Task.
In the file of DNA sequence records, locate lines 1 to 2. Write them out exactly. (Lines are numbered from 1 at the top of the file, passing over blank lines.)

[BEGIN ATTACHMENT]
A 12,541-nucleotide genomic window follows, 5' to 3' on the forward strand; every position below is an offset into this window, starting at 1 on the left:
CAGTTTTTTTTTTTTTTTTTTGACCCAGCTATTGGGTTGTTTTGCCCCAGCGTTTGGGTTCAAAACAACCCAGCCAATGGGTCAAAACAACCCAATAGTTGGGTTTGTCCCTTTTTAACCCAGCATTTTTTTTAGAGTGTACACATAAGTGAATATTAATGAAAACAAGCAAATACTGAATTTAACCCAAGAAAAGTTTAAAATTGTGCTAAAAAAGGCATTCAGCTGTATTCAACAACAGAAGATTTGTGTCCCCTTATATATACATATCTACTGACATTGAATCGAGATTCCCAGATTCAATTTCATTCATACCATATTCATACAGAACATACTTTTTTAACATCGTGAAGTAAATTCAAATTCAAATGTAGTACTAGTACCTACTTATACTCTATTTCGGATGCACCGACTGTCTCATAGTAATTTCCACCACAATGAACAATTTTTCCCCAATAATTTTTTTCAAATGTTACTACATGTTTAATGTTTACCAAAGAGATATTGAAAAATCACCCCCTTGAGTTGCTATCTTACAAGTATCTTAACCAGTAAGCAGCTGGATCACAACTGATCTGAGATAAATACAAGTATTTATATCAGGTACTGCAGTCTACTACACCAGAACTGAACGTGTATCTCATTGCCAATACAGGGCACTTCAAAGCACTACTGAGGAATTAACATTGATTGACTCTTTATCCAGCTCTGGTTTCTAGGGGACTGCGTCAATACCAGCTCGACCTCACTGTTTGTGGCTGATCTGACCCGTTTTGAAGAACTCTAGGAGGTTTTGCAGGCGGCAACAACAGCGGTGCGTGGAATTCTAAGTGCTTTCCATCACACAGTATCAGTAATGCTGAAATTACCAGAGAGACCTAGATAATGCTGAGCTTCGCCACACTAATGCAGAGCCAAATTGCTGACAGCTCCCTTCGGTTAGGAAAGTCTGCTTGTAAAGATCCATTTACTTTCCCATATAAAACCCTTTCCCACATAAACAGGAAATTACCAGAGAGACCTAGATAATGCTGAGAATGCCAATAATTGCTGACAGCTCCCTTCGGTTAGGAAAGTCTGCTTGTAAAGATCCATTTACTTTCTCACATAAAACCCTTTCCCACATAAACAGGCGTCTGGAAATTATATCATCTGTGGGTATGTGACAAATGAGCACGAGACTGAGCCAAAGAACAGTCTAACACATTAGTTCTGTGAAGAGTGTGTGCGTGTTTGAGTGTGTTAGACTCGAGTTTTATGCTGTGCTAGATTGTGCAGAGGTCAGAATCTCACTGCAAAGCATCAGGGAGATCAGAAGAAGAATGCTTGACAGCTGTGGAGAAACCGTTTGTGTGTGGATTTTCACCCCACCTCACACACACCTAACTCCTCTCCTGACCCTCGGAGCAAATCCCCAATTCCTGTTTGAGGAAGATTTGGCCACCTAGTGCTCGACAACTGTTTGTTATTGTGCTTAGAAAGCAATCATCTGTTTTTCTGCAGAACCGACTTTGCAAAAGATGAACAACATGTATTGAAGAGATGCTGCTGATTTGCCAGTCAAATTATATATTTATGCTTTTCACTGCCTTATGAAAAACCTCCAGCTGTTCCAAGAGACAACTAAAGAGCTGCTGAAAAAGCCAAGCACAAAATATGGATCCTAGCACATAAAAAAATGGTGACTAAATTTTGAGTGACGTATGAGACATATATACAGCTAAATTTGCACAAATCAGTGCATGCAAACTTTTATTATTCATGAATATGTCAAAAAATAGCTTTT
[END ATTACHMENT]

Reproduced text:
A 12,541-nucleotide genomic window follows, 5' to 3' on the forward strand; every position below is an offset into this window, starting at 1 on the left:
CAGTTTTTTTTTTTTTTTTTTGACCCAGCTATTGGGTTGTTTTGCCCCAGCGTTTGGGTTCAAAACAACCCAGCCAATGGGTCAAAACAACCCAATAGTTGGGTTTGTCCCTTTTTAACCCAGCATTTTTTTTAGAGTGTACACATAAGTGAATATTAATGAAAACAAGCAAATACTGAATTTAACCCAAGAAAAGTTTAAAATTGTGCTAAAAAAGGCATTCAGCTGTATTCAACAACAGAAGATTTGTGTCCCCTTATATATACATATCTACTGACATTGAATCGAGATTCCCAGATTCAATTTCATTCATACCATATTCATACAGAACATACTTTTTTAACATCGTGAAGTAAATTCAAATTCAAATGTAGTACTAGTACCTACTTATACTCTATTTCGGATGCACCGACTGTCTCATAGTAATTTCCACCACAATGAACAATTTTTCCCCAATAATTTTTTTCAAATGTTACTACATGTTTAATGTTTACCAAAGAGATATTGAAAAATCACCCCCTTGAGTTGCTATCTTACAAGTATCTTAACCAGTAAGCAGCTGGATCACAACTGATCTGAGATAAATACAAGTATTTATATCAGGTACTGCAGTCTACTACACCAGAACTGAACGTGTATCTCATTGCCAATACAGGGCACTTCAAAGCACTACTGAGGAATTAACATTGATTGACTCTTTATCCAGCTCTGGTTTCTAGGGGACTGCGTCAATACCAGCTCGACCTCACTGTTTGTGGCTGATCTGACCCGTTTTGAAGAACTCTAGGAGGTTTTGCAGGCGGCAACAACAGCGGTGCGTGGAATTCTAAGTGCTTTCCATCACACAGTATCAGTAATGCTGAAATTACCAGAGAGACCTAGATAATGCTGAGCTTCGCCACACTAATGCAGAGCCAAATTGCTGACAGCTCCCTTCGGTTAGGAAAGTCTGCTTGTAAAGATCCATTTACTTTCCCATATAAAACCCTTTCCCACATAAACAGGAAATTACCAGAGAGACCTAGATAATGCTGAGAATGCCAATAATTGCTGACAGCTCCCTTCGGTTAGGAAAGTCTGCTTGTAAAGATCCATTTACTTTCTCACATAAAACCCTTTCCCACATAAACAGGCGTCTGGAAATTATATCATCTGTGGGTATGTGACAAATGAGCACGAGACTGAGCCAAAGAACAGTCTAACACATTAGTTCTGTGAAGAGTGTGTGCGTGTTTGAGTGTGTTAGACTCGAGTTTTATGCTGTGCTAGATTGTGCAGAGGTCAGAATCTCACTGCAAAGCATCAGGGAGATCAGAAGAAGAATGCTTGACAGCTGTGGAGAAACCGTTTGTGTGTGGATTTTCACCCCACCTCACACACACCTAACTCCTCTCCTGACCCTCGGAGCAAATCCCCAATTCCTGTTTGAGGAAGATTTGGCCACCTAGTGCTCGACAACTGTTTGTTATTGTGCTTAGAAAGCAATCATCTGTTTTTCTGCAGAACCGACTTTGCAAAAGATGAACAACATGTATTGAAGAGATGCTGCTGATTTGCCAGTCAAATTATATATTTATGCTTTTCACTGCCTTATGAAAAACCTCCAGCTGTTCCAAGAGACAACTAAAGAGCTGCTGAAAAAGCCAAGCACAAAATATGGATCCTAGCACATAAAAAAATGGTGACTAAATTTTGAGTGACGTATGAGACATATATACAGCTAAATTTGCACAAATCAGTGCATGCAAACTTTTATTATTCATGAATATGTCAAAAAATAGCTTTT